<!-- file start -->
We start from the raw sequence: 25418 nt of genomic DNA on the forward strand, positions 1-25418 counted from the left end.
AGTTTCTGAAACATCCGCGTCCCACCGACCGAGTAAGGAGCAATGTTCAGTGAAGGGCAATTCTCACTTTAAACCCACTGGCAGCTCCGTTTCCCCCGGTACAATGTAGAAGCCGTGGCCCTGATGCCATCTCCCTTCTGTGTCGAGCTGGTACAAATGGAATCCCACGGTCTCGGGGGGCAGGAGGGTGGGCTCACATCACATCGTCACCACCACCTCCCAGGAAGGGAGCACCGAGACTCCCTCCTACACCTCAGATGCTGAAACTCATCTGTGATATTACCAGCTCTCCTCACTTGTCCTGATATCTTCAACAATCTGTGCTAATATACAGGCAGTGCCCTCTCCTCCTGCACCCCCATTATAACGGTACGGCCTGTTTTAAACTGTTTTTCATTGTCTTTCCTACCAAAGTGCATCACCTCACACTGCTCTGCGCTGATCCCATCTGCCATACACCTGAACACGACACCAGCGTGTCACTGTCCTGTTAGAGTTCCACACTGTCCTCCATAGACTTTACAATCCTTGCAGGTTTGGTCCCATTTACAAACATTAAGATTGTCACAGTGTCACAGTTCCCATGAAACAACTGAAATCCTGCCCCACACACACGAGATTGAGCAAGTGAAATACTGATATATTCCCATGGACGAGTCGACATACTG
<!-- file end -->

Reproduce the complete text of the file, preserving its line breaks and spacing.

We start from the raw sequence: 25418 nt of genomic DNA on the forward strand, positions 1-25418 counted from the left end.
AGTTTCTGAAACATCCGCGTCCCACCGACCGAGTAAGGAGCAATGTTCAGTGAAGGGCAATTCTCACTTTAAACCCACTGGCAGCTCCGTTTCCCCCGGTACAATGTAGAAGCCGTGGCCCTGATGCCATCTCCCTTCTGTGTCGAGCTGGTACAAATGGAATCCCACGGTCTCGGGGGGCAGGAGGGTGGGCTCACATCACATCGTCACCACCACCTCCCAGGAAGGGAGCACCGAGACTCCCTCCTACACCTCAGATGCTGAAACTCATCTGTGATATTACCAGCTCTCCTCACTTGTCCTGATATCTTCAACAATCTGTGCTAATATACAGGCAGTGCCCTCTCCTCCTGCACCCCCATTATAACGGTACGGCCTGTTTTAAACTGTTTTTCATTGTCTTTCCTACCAAAGTGCATCACCTCACACTGCTCTGCGCTGATCCCATCTGCCATACACCTGAACACGACACCAGCGTGTCACTGTCCTGTTAGAGTTCCACACTGTCCTCCATAGACTTTACAATCCTTGCAGGTTTGGTCCCATTTACAAACATTAAGATTGTCACAGTGTCACAGTTCCCATGAAACAACTGAAATCCTGCCCCACACACACGAGATTGAGCAAGTGAAATACTGATATATTCCCATGGACGAGTCGACATACTG